“We propose a structure that enables the constitutive parts to progress at their own pace, determine their own priorities, and encourage creative exploitation of their resources for the benefit of their peoples,” the communiqué further reads.
“Such encounters will simultaneously address the numerous anomalies that plague the nation – from youth unemployment, infrastructural decay, insecurity and ethical collapse, to the untenable aspects of the protocols of the present constitution that supposedly bond the nation as one.
“We consider it a primary imperative of nation existence that the constitutive parts of the nation take steps to preserve and enhance their distinct cultural identities, including tested and relevant pre-colonial values, their spiritual apprehension of phenomena and worship, all without detriment to the principles and ideals of mutual co-existence.
“To this end, we undertake to create state-of-the-art Ethnic Museums for our people both at home and in the Diaspora, where present and future generations can access their histories and cultures vividly, as living expressions of their very humanity, not simply as relics of eras vanished forever or irrelevant to the present.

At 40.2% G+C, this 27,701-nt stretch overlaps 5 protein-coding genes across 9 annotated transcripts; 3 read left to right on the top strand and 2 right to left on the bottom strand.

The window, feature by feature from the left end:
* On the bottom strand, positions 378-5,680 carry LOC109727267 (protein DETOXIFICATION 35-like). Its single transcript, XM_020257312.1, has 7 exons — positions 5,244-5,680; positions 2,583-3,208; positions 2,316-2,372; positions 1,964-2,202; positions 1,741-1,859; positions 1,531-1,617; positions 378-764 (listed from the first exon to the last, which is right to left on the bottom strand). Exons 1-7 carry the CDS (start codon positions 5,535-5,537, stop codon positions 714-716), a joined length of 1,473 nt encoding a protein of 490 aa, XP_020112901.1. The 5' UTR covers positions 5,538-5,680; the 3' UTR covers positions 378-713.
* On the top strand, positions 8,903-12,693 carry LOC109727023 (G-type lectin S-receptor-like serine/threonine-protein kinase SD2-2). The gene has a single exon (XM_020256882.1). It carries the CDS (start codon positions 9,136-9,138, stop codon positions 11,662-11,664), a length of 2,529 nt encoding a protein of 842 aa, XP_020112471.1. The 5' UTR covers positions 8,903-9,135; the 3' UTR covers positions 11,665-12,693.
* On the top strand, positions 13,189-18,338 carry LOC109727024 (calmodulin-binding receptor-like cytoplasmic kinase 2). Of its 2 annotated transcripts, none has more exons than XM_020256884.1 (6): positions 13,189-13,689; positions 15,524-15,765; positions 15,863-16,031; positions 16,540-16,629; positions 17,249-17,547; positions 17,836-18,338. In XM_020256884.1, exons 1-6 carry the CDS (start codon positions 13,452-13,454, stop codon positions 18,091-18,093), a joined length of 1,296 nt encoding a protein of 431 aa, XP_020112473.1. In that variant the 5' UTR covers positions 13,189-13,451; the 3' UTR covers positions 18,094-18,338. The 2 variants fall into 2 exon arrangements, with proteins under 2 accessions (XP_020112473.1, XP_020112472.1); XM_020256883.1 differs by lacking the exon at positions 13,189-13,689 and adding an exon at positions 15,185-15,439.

“We pledge ourselves to join hands with others in fashioning a realistic, functional, and sustainable charter of development for the welfare and progress of our peoples, culturally, economically, and spiritually, where every individual freely obtains access to the means of his or her chosen path of development, and the fulfilling knowledge of valuable contribution to the well-being and advance of the overall community, and of humanity.”
Meanwhile, Legit.ng previously reported Soyinka had earlier reacted to the federal government’s proposal to establish Ruga settlements across the nation for herdsmen.
The Nobel laureate, while speaking in Lagos at the launch of the United Nations’ Solutions 17 SDG programme on Tuesday, July 2, chided the government for the idea.
Soyinka said the settlements can cause the country to explode.
He said: “Ruga is going to be an explosion if not handled with care. But why do we not take our policies from good models? This is not the way people and countries deal with issues of cattle."